Monthly insurance surcharge for unvaccinated state workers: Is Nevada right?
- On December 2, 2021, Nevada was the first state to enact an estimate of $55 monthly surcharges for unvaccinated public workers via the Public Employees’ Benefit Program (PEBP). The move claims to raise $18.4 million in revenue.
- Based on State and NSHE leadership, there are a total of 5,000 unvaccinated state employees and 1,250 unvaccinated NSHE employees.
- As of December 3, 2021, 49.37% of the population of Nevada has been vaccinated, while 57.94% have at least one dose.
- The US Equal Employment Opportunity Commission (EEOC) states that employers have the “legal right” to make a vaccine requirement, but employees also have the right to request reasonable accommodations.
- On September 9, 2021, President Biden announced a federally-imposed vaccine mandate for 80+ million private sector and federal American workers. Employers with 100+ workers must require vaccination or weekly tests.
Nevada has announced it will implement an insurance surcharge for unvaccinated state workers in an attempt to ease the expense of COVID-19 testing, which the state paid $6 million for in 2021. Nevada's taxpayers would bear financial responsibility for unvaccinated state employees without the surcharge. 'This is pandemic has been shouldered on the burden of everyone. And now this particular burden—the testing—should be shouldered on the burden of those who refuse to (be vaccinated),' said policy director DuAne Young. Nevada is right to expect those choosing to remain unvaccinated take responsibility for their actions, especially as uncertainty over the Omicron variant ushers us into another season of living with COVID.
Laura Rich, executive officer of the PEBP, says a recent survey indicated that nearly 70% of unvaccinated employees would be encouraged to get vaccinated in the event of a surcharge. This encouragement to vaccinate will save lives. According to the CDC, the unvaccinated are five times more likely to catch COVID-19 and ten times more likely to die from it. Unvaccinated COVID-19 hospitalizations have already cost the US billions of dollars.
We have reached the stage in our fight against COVID-19 where we begin getting tougher on those that refuse to vaccinate. Some argue that additional insurance costs are unfair to those experiencing financial hardship. The reality is vaccinations are free, while the physical and fiscal toll of the unvaccinated is not. It is unbeneficial to accommodate the seemingly selfish minority who willfully undermine the health of our society.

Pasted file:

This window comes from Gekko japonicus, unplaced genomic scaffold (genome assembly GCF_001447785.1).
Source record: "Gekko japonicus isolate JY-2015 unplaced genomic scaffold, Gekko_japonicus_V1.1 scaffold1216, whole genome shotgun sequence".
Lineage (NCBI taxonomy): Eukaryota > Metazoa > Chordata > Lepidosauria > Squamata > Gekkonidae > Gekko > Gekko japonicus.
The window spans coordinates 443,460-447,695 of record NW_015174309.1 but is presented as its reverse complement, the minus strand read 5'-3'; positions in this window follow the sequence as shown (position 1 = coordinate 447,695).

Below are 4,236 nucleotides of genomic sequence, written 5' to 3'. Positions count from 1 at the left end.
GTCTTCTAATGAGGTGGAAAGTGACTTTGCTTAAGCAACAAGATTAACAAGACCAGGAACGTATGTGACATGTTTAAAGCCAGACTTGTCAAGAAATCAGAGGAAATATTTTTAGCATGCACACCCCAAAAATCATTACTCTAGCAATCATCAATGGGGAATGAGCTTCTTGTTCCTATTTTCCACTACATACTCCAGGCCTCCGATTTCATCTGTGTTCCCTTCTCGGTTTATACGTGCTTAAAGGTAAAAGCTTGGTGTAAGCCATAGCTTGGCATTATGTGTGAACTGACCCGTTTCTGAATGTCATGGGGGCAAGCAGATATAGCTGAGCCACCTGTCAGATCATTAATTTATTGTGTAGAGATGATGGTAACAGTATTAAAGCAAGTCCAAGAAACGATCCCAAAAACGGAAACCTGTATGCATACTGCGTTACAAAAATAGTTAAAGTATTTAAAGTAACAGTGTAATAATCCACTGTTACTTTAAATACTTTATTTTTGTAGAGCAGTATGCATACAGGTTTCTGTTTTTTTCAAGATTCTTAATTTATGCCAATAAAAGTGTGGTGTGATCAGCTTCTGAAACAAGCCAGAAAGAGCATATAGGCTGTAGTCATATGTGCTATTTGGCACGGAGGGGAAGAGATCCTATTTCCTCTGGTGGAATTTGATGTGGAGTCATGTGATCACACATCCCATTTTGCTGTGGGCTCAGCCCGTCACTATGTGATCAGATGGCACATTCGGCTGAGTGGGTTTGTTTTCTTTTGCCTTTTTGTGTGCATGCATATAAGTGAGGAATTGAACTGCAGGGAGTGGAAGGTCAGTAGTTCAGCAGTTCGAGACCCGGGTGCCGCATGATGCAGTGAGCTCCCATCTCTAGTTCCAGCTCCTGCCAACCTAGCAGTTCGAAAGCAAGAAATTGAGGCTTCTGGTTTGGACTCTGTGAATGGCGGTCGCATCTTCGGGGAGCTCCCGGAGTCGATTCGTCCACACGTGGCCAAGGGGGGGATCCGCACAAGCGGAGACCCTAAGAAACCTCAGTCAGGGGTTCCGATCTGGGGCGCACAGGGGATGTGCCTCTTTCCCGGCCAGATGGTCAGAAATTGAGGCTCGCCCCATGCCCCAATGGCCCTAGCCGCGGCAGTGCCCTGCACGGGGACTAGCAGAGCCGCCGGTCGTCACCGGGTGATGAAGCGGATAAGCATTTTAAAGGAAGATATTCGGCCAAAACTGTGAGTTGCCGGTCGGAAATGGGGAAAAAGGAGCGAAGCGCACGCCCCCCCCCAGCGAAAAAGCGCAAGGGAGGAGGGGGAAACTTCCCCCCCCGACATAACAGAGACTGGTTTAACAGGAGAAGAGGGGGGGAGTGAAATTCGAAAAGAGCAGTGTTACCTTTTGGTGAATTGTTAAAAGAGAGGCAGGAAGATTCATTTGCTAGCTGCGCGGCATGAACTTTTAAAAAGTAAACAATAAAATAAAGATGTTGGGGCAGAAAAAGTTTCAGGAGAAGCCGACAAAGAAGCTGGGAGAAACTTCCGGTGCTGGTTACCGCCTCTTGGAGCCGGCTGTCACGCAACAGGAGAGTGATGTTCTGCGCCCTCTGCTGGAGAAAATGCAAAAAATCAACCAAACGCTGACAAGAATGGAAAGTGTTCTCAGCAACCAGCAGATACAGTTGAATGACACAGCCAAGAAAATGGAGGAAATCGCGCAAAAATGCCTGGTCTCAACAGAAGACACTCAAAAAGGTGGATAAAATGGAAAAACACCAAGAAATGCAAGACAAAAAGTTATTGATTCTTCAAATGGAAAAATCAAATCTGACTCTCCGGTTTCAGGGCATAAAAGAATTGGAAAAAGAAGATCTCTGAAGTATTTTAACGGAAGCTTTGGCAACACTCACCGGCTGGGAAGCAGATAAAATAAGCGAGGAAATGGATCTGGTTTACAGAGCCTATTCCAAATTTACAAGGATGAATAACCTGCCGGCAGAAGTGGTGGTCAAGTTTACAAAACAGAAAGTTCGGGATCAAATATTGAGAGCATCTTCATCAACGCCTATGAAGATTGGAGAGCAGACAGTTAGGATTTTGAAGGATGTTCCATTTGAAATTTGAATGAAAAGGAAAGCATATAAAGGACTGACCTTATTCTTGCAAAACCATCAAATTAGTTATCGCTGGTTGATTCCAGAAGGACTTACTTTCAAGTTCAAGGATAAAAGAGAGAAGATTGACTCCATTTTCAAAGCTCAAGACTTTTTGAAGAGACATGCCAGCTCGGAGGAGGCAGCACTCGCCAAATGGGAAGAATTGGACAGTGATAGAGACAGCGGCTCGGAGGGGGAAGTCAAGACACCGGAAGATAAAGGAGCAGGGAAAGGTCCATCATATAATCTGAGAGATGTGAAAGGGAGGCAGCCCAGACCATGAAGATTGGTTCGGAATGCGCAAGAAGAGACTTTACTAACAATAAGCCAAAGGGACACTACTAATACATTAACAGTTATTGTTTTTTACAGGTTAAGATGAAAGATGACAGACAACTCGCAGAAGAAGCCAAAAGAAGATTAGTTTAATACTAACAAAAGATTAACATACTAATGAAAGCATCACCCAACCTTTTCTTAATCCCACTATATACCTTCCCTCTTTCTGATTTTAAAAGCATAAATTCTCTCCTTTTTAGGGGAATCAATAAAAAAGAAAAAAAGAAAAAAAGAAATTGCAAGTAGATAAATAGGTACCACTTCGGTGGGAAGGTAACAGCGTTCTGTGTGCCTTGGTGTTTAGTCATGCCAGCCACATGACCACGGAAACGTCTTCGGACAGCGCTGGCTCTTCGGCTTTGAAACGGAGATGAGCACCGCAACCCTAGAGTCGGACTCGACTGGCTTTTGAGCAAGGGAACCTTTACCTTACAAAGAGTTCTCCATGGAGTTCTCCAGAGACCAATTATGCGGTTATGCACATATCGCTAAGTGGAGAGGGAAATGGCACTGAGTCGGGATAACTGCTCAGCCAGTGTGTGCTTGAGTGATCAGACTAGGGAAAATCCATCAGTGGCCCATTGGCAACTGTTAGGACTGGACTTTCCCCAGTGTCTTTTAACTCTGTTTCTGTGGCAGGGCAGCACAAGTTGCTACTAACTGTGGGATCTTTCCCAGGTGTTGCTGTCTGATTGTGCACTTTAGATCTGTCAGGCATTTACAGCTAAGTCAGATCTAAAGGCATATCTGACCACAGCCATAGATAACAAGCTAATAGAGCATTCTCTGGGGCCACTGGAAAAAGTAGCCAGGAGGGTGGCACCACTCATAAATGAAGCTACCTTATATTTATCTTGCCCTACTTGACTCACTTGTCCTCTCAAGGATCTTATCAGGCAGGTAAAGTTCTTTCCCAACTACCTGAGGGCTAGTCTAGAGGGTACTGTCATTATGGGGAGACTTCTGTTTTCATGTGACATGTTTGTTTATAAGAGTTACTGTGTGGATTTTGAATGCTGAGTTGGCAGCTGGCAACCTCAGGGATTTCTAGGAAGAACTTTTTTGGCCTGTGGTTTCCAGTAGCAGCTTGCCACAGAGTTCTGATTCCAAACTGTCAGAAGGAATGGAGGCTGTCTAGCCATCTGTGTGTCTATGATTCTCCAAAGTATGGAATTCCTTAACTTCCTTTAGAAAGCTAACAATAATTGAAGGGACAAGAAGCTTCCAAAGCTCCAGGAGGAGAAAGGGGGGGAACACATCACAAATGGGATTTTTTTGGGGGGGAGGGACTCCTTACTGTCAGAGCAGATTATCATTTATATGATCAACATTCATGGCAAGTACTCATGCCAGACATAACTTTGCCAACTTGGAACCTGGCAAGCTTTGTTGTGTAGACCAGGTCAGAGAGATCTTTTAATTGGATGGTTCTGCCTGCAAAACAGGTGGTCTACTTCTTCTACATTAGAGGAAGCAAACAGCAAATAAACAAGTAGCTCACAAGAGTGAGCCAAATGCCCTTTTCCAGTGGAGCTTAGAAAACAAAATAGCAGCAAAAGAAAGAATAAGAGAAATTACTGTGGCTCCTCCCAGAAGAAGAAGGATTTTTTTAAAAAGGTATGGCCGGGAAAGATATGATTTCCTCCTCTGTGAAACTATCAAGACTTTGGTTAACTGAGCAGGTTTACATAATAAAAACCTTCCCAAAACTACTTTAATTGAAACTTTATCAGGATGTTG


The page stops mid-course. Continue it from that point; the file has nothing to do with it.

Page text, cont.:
The State of Nevada is completely wrong for stacking a surcharge to employees' already high health insurance fees who do not wish to get vaccinated. The employees were granted this plan under a certain set of guidelines; it may even have influenced why some of them accepted the position in the first place.
The state claims it is used to offset the cost of private testing done by companies. However, workers can report to free public testing sites and document their results. With that being clear to employees, the surcharge may simply feel like an unnecessarily imposed 'consequence' by their employer. Between January 1 and April 30, the CDC reported over 10,000 breakthrough infections coming from fully vaccinated people.
Nevada state employees suffered budget cuts and a lack of raises due to the pandemic; adding an insurance fee will cut into their pockets even more. In January, Nevada state employees were already presented with a plan that cut their basic life insurance in half. Further inconveniencing state employees is completely unnecessary, especially during a time of such uncertainty and the livelihoods of these front-line workers already stretched to the max.
Employees should not be charged for the potential of catching a virus when everyone is capable of transmitting the virus. With new variants of the virus being introduced, it is also unclear the level of protection that the vaccine will provide toward that. Just under 70% of Nevada's employees are vaccinated, leaving the state with minimal responsibility for testing.
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